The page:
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Our tree has been up for 2 weeks, and last night The Goblin covered the flat in fairy lights and all of the leftover fake tea lights from the wedding. It’s safe to say we’re excited (even the usually Scrooge-like Goblin is full of Christmas cheer!), so this week’s post had to be a festive one.

Everywhere you look, it’s red and green, and my workshop is no exception, so here are the colours of Christmas in precious and semi-precious formats…

Reds

Currently my favourite red stone is garnet (which is actually the birthstone for January, so I’m a bit early, but never mind that…).

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A deeper blood red than its ruby cousin, garnet is a truly historic stone which has been popular for centuries, featuring heavily in both Roman and early-medieval English design:

Fast facts:

  • Garnet is a member of the silicate family of minerals, which is the largest and most important class of rock-forming minerals, according to Wikipedia. My GCSE Double Science doesn’t give me any more clues on what that actually means, so let’s move on to language, which I’m a bit more familiar with…
  • The word ‘garnet’ comes from the Middle English word ‘gernet’, meaning dark red, although garnets do occasionally come in other colours, including green, purple, and blue.
  • Garnet is the state mineral of Connecticut and Idaho, and the official gemstone of New York. (More on state gemstones in a later post, because I just discovered they exist and I love it… If I ruled a state, the gemstone would be haematite or moonstone, if anyone is interested.)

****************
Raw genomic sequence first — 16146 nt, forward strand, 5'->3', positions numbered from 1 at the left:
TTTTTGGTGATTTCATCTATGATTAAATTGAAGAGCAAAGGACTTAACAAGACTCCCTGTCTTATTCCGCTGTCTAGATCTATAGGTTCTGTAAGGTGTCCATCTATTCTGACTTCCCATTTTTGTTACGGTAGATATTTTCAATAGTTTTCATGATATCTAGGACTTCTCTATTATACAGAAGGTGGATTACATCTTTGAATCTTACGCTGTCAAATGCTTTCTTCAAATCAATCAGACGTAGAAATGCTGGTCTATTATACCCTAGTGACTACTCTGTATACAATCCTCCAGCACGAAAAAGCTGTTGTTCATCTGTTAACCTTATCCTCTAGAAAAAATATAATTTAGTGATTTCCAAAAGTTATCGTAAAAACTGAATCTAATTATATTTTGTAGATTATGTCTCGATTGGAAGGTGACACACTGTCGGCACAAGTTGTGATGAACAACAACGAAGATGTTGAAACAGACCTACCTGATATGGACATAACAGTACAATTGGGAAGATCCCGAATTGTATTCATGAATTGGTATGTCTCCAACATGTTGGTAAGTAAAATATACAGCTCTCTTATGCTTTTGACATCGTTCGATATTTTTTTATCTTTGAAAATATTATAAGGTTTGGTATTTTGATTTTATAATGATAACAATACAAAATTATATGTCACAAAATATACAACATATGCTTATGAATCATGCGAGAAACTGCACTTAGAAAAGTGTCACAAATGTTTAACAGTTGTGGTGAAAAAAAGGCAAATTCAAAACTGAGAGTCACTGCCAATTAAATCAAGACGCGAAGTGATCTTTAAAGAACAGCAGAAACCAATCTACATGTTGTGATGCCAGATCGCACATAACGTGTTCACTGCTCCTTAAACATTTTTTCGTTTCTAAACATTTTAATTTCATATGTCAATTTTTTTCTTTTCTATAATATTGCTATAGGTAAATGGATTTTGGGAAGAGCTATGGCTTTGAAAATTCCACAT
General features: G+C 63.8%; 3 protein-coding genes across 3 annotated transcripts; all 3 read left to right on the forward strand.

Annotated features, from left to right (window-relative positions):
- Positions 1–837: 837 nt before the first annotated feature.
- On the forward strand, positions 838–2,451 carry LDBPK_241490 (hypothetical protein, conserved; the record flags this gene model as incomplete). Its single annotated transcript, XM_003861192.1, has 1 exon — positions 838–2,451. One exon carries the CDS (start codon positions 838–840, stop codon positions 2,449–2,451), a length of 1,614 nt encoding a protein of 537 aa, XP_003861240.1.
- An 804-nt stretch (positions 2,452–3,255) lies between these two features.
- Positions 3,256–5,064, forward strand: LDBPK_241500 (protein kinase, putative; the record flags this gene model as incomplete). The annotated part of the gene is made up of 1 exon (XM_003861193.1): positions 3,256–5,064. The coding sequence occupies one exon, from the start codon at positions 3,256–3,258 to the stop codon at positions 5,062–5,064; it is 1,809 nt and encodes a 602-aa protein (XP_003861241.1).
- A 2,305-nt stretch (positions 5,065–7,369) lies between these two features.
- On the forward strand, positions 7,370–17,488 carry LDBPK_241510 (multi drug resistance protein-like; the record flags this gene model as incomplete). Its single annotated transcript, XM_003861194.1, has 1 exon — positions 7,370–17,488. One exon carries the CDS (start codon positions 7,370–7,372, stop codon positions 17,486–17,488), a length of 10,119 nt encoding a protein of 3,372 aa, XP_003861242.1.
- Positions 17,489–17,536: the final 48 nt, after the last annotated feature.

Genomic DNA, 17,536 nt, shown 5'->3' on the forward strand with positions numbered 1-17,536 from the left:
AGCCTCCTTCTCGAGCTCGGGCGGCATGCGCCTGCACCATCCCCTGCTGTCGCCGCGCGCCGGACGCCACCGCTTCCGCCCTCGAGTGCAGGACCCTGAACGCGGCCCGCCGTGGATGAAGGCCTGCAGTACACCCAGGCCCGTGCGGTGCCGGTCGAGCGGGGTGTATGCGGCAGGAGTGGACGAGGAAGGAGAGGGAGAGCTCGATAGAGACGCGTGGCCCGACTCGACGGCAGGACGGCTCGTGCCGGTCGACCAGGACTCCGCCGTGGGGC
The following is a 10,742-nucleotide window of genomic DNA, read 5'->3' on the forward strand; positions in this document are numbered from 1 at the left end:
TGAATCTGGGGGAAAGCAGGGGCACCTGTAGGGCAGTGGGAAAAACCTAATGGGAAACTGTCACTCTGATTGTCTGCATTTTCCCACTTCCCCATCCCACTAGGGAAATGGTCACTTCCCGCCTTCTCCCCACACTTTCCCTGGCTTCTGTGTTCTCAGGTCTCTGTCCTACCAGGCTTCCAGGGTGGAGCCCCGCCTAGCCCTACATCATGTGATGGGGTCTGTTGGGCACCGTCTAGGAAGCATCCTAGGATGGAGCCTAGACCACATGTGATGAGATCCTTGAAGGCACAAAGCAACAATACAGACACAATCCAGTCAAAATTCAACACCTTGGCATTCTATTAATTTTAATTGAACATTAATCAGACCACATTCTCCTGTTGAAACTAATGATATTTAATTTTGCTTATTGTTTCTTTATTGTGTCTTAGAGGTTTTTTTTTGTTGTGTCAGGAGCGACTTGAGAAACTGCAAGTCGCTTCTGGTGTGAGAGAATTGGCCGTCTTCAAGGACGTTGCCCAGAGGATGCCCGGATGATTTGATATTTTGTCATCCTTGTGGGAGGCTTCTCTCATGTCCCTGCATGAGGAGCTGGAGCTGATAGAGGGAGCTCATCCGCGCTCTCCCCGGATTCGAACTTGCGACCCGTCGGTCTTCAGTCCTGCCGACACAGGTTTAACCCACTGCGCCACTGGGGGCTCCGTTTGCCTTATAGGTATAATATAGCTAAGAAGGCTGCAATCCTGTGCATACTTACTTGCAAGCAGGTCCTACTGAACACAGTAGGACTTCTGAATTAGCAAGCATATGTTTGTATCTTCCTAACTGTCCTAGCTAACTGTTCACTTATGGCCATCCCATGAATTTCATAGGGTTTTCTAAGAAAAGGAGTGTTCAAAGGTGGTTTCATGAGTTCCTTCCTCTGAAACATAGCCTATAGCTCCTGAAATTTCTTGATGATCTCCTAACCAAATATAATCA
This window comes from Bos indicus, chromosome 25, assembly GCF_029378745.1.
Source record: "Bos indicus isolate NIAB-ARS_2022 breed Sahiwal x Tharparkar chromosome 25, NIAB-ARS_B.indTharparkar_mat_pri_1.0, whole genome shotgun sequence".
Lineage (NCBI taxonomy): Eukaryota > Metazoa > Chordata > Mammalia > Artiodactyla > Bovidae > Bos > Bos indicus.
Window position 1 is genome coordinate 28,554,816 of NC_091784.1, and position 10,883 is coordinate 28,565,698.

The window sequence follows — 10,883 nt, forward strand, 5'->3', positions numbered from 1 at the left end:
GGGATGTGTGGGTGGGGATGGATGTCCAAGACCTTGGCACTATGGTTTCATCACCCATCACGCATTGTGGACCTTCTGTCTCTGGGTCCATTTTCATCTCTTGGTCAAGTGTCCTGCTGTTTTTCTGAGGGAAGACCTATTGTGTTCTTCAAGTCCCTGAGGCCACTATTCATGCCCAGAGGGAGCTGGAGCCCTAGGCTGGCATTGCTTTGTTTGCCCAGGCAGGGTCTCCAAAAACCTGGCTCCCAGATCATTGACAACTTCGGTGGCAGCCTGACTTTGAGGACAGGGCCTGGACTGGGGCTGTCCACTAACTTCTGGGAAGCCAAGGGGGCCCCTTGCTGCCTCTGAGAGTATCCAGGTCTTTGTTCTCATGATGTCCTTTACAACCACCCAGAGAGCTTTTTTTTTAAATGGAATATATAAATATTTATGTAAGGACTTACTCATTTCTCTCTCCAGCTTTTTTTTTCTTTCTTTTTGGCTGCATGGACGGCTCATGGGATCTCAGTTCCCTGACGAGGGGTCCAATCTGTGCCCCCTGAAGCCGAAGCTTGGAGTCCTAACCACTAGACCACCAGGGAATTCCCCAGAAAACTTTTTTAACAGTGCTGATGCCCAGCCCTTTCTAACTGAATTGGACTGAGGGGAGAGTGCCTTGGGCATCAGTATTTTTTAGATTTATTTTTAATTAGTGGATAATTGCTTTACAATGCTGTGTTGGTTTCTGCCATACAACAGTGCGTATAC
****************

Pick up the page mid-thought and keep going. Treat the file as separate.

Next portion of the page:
Other prominent red stones include:

  • Ruby – everyone knows what these are, but did you know they’re part of a group called the ‘cardinal gemstones’ which includes sapphires, diamonds, emeralds and amethysts, and which were traditionally valued above all other stones?
  • Red Topaz (topaz also comes in tons of other colours, most often blue or yellow)
  • Red Spinels (spinels also come in a range of colours, including black, and I’d never heard of them until I bought a couple to try in the design below…)
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Available here

Green

It would be a cardinal sin not to pick emeralds for my favourite stone here (geddit), but I covered them in an earlier post, so I’m going to hone in on my second-favourite: aventurine.

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Available here

It’s a type of quartz that, like lapis lazuli, has gold inclusions, which gives it extra shimmer despite being a translucent stone.

Fast facts:

  • The shimmer the gold inclusions give off is referred to as aventurescence. I aspire one day to be so shiny that my glittering has its own descriptor…
  • It was discovered by chance in the eighteenth century, which is why it’s called aventurine, after the Italian for ‘by chance’: a ventura.
  • As well as jewellery, aventurine is used in landscaping, monuments, and interior design:

Other popular green stones include:

  • Jade – historically significant and highly-prized for centuries
  • Garnet – that’s right, my favourite stone above also comes in green (huzzah!)
  • Sapphire – these usually-blue stones have other varieties, notably pink and green
  • Malachite – pure stripy gorgeousness:

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That’s all for tonight, folks – I’m off to wrap some pressies to put under the tree…